9. To say that God is the highest good is like saying that the sun is the greatest fire. It is true, both in that the form which characterizes fire under our ordinary conception of it (namely the production of heat) is present pre-eminently in the sun, and in that the Sun is the ultimate efficient cause from which the form of every fire is received. God is pre-eminently good, as that which is supremely desirable, and he is also the cause of the goodness of everything that exists.
10. In response to the first objection, Thomas clarifies that the phrase “highest good” (summum bonum) does not signify any addition to goodness, but only a logical addition in our notion of goodness, relative to the goodness of creatures . The comparative relation between God’s goodness and that of creatures does not exist in God, but in creatures, and especially in the mind of man comparing the two. To return to our earlier example of the tallest man, there is something really added to the height of the tall man, such that he has the height of everyone else, and more, just as if we found the most perfect sphere, it would have the spherical form possessed by all other spheres, with the additional accidental perfections that make its sphericity superior. But God is good simpliciter, not by any accidental perfection but simply in himself, and thus his superiority as the highest good is not by virtue of any addition, but is only judged to be "highest" with reference to the inferiority of creatures which lack what he has, by an infinite inferiority.
11. Thomas will return to this difficulty later on, in QQ. 12 and 13, but the important things to retain here are: first, that goodness in God is not an accidental perfection but is identical with his essence in its utter simplicity; second, that in comparing God to creatures the real basis of the comparison is not a real relation in God to creatures, but a real relation in creatures to God. God is not good because he has more of the same goodness that creatures possess; he is good in and of himself, and the goodness of creatures is real by virtue of its participation in the divine goodness. Both of these points will be further elaborated in the two following articles.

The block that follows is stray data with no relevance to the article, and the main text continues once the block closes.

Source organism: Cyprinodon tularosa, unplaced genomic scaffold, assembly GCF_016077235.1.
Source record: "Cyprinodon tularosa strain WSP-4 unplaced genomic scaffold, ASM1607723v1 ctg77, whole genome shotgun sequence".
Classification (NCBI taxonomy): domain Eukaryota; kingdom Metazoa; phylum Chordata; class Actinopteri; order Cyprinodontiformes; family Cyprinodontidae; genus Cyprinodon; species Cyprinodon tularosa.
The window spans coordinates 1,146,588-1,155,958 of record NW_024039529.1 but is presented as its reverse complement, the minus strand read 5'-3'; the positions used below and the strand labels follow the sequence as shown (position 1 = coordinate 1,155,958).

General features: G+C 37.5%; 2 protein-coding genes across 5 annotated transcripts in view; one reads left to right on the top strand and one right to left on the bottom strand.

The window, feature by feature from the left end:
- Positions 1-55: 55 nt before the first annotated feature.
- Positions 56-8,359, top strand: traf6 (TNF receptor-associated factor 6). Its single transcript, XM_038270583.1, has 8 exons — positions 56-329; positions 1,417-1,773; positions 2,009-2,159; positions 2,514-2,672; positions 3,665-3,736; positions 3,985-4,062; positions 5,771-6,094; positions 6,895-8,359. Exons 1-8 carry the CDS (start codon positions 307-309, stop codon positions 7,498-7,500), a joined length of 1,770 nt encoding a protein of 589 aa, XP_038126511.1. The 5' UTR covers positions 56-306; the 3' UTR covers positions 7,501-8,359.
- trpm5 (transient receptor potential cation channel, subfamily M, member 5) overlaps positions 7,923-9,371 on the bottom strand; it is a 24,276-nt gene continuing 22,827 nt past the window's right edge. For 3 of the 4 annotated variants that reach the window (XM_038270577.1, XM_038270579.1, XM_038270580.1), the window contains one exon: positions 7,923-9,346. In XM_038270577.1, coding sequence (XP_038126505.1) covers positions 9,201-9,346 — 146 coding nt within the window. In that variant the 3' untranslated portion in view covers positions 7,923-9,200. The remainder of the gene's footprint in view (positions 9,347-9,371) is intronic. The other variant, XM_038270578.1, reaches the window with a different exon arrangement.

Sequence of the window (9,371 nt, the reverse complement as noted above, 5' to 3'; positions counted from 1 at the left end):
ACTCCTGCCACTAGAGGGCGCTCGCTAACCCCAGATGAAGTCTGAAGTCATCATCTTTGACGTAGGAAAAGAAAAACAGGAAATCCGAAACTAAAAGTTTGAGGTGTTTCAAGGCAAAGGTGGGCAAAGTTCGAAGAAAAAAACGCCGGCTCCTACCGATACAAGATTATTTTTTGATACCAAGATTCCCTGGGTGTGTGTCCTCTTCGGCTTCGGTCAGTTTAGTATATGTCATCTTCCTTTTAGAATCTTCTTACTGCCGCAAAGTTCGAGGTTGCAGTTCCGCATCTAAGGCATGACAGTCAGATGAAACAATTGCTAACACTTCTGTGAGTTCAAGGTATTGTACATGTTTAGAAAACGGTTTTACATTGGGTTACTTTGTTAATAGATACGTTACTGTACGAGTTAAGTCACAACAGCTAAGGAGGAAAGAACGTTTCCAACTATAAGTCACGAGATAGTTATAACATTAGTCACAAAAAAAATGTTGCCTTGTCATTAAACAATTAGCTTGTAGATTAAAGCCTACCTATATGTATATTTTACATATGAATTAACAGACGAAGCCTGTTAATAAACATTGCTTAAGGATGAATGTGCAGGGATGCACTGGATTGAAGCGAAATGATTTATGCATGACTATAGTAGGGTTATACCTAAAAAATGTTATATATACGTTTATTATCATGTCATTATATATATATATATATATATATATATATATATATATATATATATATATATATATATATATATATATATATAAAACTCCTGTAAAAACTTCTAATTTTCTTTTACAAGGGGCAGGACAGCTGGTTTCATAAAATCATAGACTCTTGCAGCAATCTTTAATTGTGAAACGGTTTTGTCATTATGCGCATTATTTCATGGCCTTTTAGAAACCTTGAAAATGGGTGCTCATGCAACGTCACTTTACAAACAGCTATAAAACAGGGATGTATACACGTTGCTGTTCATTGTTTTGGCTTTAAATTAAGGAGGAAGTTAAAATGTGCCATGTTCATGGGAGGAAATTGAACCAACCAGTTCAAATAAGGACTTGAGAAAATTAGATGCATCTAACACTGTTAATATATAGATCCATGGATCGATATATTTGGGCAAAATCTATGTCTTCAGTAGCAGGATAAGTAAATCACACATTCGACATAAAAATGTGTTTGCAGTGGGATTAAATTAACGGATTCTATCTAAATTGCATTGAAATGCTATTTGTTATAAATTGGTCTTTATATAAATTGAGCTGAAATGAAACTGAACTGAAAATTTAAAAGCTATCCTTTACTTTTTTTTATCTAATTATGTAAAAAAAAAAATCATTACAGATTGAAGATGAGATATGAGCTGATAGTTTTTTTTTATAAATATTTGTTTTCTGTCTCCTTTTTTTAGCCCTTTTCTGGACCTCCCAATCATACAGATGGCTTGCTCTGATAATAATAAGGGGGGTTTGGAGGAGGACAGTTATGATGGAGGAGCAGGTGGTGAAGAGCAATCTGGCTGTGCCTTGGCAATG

12. He answers the second objection with two points: first, that the definition of goodness means that whatever is desired has the ratio of goodness (quidquid appetitur rationem boni habet), not that every good is desired by every thing. Second, that the line in Matthew means that God alone is good by his essence (which is the subject of the following article).
13. He answers the third objection by distinguishing normal modes of comparison with the comparison intended in the phrase “highest good”. Where in a normal comparison there must be some common genus which includes both of the things compared, when we compare God to creatures we compare him per excessum, by excess, as one who transcends every genus, and is thus in goodness superior to every kind and species.
OUTLINE OF ARTICLE
– “Highest” indicates an addition or accidental perfection, but these are not present in God.
– No one is good but God, therefore he is the only good, not the highest.
– To be the highest belongs to something in a genus with other comparable things, but God is not in any genus.
– God is the highest good: by pre-eminence, and because he is the equivocal cause of every perfection in creatures, though his goodness differs from the goodness of creatures inasmuch as it transcends every kind of created goodness, and thus cannot enter into ordinary comparisons with them.
– The reference point for God’s goodness is the inferiority of creatures, which lack the fullness and simplicity of his perfection. God is not good by being raised up from among creatures.
– God alone is good as his own goodness.
– God is the highest not by a direct comparison within a shared kind, but by excess, transcending every kind.